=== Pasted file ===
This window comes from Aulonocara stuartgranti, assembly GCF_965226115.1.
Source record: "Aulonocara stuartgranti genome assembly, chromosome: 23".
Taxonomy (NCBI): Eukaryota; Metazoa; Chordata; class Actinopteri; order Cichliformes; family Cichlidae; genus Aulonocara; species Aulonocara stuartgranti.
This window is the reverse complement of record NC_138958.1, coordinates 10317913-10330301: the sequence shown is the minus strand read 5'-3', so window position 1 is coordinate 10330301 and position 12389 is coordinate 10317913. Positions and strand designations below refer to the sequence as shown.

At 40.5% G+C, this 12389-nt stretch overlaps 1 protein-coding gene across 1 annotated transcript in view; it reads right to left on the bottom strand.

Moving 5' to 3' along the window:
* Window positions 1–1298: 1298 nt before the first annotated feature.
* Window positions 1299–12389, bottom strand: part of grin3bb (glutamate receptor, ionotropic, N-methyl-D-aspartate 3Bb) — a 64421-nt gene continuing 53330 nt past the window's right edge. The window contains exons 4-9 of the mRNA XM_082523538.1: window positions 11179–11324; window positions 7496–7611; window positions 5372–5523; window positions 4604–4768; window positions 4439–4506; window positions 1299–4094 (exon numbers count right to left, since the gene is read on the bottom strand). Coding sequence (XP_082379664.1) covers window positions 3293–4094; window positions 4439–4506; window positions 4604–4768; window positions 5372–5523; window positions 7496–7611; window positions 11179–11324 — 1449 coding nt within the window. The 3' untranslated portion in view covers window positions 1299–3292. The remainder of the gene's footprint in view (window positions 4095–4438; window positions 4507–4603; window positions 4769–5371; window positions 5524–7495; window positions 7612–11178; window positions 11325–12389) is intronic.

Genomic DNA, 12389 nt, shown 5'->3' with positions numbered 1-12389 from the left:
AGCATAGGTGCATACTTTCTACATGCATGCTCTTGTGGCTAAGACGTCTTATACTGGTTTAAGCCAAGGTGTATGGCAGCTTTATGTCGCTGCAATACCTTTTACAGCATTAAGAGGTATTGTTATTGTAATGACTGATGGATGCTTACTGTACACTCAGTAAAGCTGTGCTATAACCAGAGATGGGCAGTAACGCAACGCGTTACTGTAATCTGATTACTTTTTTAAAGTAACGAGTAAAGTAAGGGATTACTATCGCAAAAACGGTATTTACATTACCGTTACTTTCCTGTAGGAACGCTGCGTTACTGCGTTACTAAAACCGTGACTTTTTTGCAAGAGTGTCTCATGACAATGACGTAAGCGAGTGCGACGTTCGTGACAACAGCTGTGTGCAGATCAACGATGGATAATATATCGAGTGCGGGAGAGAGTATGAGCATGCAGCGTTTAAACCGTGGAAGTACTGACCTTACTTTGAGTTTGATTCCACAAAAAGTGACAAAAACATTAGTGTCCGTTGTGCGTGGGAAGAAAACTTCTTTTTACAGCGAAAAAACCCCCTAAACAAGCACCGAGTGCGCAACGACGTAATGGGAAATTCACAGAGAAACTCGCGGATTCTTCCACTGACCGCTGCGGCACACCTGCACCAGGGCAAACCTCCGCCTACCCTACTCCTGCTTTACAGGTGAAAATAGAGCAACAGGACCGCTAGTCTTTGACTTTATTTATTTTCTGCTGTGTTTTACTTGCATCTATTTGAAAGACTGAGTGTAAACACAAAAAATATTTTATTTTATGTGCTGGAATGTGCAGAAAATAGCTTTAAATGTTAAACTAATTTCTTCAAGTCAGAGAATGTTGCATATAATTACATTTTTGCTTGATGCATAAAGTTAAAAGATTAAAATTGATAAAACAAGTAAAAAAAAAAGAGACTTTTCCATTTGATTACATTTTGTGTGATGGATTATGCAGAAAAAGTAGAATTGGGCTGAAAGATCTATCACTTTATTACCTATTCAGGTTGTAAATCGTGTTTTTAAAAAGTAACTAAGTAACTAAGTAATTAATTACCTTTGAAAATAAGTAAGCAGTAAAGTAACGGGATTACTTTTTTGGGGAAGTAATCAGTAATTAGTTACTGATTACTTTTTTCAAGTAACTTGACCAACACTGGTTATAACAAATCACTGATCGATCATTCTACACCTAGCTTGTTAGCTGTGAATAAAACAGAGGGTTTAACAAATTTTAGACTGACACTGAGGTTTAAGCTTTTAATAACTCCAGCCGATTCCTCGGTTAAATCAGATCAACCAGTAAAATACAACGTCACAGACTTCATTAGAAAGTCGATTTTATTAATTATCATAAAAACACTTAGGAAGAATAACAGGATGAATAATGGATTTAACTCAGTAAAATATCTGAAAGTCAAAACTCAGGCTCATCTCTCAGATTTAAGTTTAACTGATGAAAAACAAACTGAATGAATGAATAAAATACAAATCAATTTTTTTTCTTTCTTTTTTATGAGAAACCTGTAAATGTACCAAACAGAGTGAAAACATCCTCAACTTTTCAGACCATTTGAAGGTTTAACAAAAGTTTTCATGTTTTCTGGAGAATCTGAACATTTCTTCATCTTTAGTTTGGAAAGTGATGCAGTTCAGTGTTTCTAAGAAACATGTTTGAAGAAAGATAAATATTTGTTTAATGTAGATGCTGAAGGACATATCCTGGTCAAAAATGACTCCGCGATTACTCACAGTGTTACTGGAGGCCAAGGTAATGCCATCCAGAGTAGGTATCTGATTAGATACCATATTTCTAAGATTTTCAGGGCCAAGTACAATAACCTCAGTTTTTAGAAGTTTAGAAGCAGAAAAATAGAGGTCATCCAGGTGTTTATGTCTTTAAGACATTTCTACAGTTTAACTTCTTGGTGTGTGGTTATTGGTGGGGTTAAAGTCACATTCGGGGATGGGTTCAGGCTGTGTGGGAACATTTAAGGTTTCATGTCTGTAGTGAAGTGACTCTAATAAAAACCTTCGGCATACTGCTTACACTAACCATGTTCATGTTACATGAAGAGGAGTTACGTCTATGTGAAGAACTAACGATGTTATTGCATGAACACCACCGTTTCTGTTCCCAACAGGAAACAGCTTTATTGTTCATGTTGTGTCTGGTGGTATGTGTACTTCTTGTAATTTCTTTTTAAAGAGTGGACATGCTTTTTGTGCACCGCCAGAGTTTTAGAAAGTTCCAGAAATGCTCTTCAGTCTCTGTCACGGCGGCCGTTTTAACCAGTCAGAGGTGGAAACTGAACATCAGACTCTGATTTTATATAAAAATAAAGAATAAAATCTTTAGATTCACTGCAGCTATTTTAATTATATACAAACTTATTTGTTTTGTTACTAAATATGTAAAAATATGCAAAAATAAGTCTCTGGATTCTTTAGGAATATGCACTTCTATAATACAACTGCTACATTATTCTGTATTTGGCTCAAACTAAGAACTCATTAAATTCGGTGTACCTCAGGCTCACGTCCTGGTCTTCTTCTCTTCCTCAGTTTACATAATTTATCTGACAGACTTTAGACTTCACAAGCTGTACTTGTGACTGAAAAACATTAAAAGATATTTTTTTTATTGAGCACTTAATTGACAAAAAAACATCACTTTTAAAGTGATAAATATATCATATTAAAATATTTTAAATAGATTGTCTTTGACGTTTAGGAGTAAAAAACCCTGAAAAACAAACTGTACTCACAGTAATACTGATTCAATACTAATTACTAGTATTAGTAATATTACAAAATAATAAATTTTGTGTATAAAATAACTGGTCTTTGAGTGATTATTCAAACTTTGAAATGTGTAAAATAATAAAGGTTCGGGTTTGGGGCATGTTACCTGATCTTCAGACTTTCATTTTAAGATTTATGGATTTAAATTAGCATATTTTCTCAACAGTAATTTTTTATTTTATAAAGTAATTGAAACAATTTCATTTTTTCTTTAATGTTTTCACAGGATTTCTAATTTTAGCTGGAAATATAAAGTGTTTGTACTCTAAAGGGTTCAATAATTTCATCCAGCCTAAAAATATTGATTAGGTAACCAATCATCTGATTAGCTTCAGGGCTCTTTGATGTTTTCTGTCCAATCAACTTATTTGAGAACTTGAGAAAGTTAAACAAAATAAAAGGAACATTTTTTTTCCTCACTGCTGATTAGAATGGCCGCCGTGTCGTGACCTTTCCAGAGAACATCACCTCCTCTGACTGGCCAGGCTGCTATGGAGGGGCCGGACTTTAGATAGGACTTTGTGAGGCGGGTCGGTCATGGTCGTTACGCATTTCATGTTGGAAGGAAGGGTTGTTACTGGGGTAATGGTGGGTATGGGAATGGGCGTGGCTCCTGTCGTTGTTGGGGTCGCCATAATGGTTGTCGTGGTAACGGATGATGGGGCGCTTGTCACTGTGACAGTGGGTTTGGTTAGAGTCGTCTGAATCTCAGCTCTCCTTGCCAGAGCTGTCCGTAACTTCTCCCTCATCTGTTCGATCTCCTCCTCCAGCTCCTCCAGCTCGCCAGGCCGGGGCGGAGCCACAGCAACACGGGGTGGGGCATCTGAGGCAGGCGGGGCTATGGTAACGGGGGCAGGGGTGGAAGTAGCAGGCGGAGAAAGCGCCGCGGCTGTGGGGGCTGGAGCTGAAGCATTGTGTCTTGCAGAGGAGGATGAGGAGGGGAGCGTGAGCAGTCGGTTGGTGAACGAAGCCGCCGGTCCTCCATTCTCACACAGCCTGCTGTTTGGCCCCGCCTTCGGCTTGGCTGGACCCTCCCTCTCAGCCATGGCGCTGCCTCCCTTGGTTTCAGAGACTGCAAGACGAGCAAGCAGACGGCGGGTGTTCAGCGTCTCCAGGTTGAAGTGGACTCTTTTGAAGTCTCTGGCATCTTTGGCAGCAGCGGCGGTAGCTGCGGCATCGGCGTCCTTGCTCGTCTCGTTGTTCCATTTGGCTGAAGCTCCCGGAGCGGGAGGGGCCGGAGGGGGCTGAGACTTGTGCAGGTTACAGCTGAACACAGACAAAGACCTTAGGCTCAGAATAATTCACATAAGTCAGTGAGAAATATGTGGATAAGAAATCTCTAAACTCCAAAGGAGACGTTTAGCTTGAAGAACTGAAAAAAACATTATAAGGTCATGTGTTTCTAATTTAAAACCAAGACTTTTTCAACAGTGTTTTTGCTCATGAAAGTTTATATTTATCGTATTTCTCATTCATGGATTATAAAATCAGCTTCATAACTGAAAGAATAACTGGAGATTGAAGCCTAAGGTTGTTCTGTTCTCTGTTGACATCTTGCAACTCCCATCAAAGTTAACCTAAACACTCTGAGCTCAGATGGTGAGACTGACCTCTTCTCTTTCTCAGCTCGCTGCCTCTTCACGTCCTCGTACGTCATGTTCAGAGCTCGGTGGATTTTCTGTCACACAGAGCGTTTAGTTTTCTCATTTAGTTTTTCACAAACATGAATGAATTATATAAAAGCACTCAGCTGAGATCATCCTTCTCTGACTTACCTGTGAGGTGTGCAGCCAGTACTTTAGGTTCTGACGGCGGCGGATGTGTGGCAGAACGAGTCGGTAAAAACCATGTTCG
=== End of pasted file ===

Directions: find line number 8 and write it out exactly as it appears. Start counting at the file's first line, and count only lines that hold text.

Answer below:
* Window positions 1299–12389, bottom strand: part of grin3bb (glutamate receptor, ionotropic, N-methyl-D-aspartate 3Bb) — a 64421-nt gene continuing 53330 nt past the window's right edge. The window contains exons 4-9 of the mRNA XM_082523538.1: window positions 11179–11324; window positions 7496–7611; window positions 5372–5523; window positions 4604–4768; window positions 4439–4506; window positions 1299–4094 (exon numbers count right to left, since the gene is read on the bottom strand). Coding sequence (XP_082379664.1) covers window positions 3293–4094; window positions 4439–4506; window positions 4604–4768; window positions 5372–5523; window positions 7496–7611; window positions 11179–11324 — 1449 coding nt within the window. The 3' untranslated portion in view covers window positions 1299–3292. The remainder of the gene's footprint in view (window positions 4095–4438; window positions 4507–4603; window positions 4769–5371; window positions 5524–7495; window positions 7612–11178; window positions 11325–12389) is intronic.